More on Clichés …

From professor Jonathan Mayhew:

One of Orwell’s sillier pieces of writing advice is “Never use a metaphor, simile, or other figure of speech which you are used to seeing in print.” Orwell advises “scrapping of every word or idiom which has outworn its usefulness.” But then wouldn’t he have to also scrap the metaphorical use of the verb “scrap” and the cliché phrase “has outworn its usefulness”? My point is not that Orwell is a hypocrite, that he himself breaks his own rules: that would be all too easy. Rather, the advice is simply incoherent and impossible to follow. Words tend to fall into statistical probable clusters, and part of being a language-user is to fall into some of those patterns along with everyone else. We scream in agony, or are “abundantly clear.”

We don’t just have a vocabulary of words, but a vocabulary of idiomatic expressions. As a teacher of a foreign language, I am constantly correcting unidiomatic Spanish, things that would make no sense at all to a native speaker of Spanish. What Orwell calls dead metaphors are just idiomatic phrases. We call them clichés because of old printer’s jargon. You could keep the moveable type for a particular phrase together in one place so you didn’t have to reset it every time. Another word for this was a stereotype. Knowing clichés or idiomatic expressions and using them correctly is part of being competent in a language.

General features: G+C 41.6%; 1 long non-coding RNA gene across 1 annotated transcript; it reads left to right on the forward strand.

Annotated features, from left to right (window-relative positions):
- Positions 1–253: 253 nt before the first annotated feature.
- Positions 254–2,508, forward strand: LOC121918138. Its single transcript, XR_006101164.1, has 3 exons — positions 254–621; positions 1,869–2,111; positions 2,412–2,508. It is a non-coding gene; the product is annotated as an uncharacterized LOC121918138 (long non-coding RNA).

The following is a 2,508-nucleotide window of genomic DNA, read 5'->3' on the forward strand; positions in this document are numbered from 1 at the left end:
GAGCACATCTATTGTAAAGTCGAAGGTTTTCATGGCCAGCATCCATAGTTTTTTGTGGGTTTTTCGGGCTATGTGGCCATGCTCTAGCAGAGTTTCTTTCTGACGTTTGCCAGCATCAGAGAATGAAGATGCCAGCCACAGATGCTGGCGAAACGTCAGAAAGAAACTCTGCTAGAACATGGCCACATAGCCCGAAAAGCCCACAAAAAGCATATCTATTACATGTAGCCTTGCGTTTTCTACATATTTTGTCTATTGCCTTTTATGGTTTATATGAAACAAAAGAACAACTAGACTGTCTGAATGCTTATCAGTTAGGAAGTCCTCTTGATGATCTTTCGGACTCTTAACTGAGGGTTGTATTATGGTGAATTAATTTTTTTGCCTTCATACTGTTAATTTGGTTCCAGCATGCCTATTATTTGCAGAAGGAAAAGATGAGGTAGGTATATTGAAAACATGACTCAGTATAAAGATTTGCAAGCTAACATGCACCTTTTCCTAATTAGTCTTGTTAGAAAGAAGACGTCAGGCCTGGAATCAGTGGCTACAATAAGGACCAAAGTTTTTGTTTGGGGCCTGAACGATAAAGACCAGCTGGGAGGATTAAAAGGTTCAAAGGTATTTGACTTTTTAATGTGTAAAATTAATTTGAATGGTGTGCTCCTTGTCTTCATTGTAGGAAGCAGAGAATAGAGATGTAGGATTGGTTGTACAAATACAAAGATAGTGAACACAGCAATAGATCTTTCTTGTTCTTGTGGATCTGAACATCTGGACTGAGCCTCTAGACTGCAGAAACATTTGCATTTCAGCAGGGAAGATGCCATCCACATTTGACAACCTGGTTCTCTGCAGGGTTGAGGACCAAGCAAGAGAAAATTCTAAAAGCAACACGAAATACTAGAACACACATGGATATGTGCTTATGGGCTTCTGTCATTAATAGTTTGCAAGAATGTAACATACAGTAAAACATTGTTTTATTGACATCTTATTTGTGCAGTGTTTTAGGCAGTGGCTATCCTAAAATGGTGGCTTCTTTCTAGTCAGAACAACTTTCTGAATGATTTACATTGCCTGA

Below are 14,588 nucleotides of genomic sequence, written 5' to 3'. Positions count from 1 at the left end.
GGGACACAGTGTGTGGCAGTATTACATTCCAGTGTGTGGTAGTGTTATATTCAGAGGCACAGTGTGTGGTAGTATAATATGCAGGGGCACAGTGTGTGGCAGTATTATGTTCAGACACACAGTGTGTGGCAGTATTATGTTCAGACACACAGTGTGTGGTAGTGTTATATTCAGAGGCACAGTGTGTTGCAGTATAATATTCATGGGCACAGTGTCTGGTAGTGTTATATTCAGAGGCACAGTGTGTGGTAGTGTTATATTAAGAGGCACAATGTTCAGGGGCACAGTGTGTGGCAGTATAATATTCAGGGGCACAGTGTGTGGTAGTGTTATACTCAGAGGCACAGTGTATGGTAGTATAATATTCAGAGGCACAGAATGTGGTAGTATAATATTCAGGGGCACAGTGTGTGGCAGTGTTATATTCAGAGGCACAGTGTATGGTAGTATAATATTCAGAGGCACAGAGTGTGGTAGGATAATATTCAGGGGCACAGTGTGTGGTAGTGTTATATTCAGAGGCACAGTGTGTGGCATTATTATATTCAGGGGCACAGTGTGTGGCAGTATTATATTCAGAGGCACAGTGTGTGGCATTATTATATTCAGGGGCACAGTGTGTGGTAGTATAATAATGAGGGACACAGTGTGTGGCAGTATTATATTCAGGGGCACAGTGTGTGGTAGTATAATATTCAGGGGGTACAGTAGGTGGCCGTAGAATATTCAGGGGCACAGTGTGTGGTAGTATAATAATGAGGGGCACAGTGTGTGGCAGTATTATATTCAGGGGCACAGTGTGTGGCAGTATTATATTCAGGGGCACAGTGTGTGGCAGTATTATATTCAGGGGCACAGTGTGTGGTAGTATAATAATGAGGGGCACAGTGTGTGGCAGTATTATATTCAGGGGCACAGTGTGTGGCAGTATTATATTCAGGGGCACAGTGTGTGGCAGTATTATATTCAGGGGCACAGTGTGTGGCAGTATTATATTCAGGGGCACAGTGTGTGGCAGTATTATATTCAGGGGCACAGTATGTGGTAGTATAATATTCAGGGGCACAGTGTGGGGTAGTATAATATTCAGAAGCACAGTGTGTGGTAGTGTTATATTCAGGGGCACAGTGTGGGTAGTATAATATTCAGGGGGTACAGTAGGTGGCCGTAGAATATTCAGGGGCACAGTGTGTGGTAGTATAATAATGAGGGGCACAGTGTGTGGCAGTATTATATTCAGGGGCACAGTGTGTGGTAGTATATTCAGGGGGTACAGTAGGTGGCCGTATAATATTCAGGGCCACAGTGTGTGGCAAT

I’m not saying that you should reach for the cliché as your first resort, or that you should never try to reduce your unthinking usage of them. I try not to use the phrase “makes a valuable contribution to the field” in a book review, for example, because that is THE cliché phrase in that genre. But generally speaking, clichés are simply the way things happen to be said in a particular language.

In linguistics this is known as “chunking.”

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